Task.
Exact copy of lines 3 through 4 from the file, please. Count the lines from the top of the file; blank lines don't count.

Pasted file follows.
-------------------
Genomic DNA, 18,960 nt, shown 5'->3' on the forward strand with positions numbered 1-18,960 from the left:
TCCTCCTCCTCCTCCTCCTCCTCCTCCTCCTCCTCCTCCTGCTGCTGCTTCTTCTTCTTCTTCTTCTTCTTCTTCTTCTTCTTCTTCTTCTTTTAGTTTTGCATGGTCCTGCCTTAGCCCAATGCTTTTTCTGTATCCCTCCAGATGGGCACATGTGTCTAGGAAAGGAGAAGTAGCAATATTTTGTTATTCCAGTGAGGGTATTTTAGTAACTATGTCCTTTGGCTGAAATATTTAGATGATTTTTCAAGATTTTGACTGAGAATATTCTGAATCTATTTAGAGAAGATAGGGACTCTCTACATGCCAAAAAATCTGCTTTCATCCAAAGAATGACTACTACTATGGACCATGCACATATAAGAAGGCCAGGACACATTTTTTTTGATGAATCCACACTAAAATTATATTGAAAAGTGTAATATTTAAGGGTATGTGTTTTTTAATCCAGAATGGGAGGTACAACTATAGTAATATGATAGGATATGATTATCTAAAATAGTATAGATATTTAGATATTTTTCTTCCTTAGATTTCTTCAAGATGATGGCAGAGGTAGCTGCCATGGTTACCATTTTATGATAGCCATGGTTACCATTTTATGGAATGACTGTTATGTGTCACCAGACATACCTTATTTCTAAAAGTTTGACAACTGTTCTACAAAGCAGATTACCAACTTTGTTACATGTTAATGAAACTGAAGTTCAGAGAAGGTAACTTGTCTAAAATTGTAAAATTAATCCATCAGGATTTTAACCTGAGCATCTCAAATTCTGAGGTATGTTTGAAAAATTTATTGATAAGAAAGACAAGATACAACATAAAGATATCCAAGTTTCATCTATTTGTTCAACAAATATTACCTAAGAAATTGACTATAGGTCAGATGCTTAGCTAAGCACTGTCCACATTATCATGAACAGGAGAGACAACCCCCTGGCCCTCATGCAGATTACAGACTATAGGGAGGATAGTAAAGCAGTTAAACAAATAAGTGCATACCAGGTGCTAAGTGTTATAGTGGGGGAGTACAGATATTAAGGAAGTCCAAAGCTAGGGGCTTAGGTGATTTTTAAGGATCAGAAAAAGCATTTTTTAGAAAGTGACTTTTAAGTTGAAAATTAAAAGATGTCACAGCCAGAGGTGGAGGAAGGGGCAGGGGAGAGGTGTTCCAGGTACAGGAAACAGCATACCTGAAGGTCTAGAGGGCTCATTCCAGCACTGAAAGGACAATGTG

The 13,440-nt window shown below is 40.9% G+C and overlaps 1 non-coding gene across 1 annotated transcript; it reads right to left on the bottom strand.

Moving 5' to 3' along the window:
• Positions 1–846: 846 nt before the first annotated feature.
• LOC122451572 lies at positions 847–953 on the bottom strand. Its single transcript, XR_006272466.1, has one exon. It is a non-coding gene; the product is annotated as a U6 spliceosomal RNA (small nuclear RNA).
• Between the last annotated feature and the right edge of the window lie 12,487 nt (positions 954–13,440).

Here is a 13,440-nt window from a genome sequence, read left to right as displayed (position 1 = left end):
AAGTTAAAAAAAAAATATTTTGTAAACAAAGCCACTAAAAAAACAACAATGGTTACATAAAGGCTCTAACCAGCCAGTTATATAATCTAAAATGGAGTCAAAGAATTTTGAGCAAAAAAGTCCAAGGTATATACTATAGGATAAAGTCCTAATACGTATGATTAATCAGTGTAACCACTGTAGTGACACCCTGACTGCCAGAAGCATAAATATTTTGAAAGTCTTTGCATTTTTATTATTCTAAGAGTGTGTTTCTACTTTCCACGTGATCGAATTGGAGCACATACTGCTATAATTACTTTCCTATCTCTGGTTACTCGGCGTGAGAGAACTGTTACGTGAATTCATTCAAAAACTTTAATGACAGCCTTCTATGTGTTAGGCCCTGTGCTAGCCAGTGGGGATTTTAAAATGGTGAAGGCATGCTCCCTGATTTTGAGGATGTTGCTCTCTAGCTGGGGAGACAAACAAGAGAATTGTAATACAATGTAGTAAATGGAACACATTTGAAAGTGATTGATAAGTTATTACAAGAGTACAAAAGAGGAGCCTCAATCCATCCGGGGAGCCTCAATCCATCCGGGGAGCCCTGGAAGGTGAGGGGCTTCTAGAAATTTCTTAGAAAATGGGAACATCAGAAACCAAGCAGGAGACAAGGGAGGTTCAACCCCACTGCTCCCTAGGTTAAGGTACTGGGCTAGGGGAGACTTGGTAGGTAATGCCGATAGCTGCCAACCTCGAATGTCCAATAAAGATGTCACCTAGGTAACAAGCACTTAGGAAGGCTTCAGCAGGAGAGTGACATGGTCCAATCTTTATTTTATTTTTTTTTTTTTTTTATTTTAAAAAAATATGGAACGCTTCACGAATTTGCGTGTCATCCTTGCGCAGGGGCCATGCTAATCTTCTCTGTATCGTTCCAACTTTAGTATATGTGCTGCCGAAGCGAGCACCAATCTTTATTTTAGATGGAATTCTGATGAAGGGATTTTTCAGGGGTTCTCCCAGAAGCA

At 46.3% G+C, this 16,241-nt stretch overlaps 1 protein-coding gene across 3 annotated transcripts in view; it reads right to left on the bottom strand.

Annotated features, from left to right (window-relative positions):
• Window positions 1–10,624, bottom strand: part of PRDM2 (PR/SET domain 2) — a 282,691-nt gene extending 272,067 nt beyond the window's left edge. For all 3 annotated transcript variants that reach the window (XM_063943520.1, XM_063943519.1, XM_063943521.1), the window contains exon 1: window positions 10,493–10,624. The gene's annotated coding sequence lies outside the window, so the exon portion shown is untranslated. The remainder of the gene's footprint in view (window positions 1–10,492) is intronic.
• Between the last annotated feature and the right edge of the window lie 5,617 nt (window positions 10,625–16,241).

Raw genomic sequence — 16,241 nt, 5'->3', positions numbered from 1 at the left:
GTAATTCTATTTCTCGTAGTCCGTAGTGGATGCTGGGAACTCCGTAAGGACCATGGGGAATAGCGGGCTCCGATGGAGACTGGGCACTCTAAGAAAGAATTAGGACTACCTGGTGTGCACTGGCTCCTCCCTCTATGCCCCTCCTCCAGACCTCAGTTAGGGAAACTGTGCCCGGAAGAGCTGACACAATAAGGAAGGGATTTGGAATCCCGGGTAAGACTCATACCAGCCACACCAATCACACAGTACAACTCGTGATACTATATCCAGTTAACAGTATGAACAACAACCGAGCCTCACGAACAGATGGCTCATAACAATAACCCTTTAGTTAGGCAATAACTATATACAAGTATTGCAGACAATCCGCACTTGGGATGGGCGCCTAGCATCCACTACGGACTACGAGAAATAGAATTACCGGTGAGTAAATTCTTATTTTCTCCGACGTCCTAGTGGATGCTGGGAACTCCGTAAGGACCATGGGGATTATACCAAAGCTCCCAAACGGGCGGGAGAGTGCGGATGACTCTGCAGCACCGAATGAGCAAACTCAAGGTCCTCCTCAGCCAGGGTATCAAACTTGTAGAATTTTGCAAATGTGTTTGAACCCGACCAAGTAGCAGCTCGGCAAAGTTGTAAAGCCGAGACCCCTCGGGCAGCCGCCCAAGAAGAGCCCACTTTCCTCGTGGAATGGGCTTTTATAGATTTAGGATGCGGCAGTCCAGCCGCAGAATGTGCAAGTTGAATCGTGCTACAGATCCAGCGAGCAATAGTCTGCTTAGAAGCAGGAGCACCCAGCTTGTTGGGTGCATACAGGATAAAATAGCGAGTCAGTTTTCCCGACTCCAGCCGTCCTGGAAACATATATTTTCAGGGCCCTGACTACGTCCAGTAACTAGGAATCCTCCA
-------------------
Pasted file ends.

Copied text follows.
The 13,440-nt window shown below is 40.9% G+C and overlaps 1 non-coding gene across 1 annotated transcript; it reads right to left on the bottom strand.

Moving 5' to 3' along the window: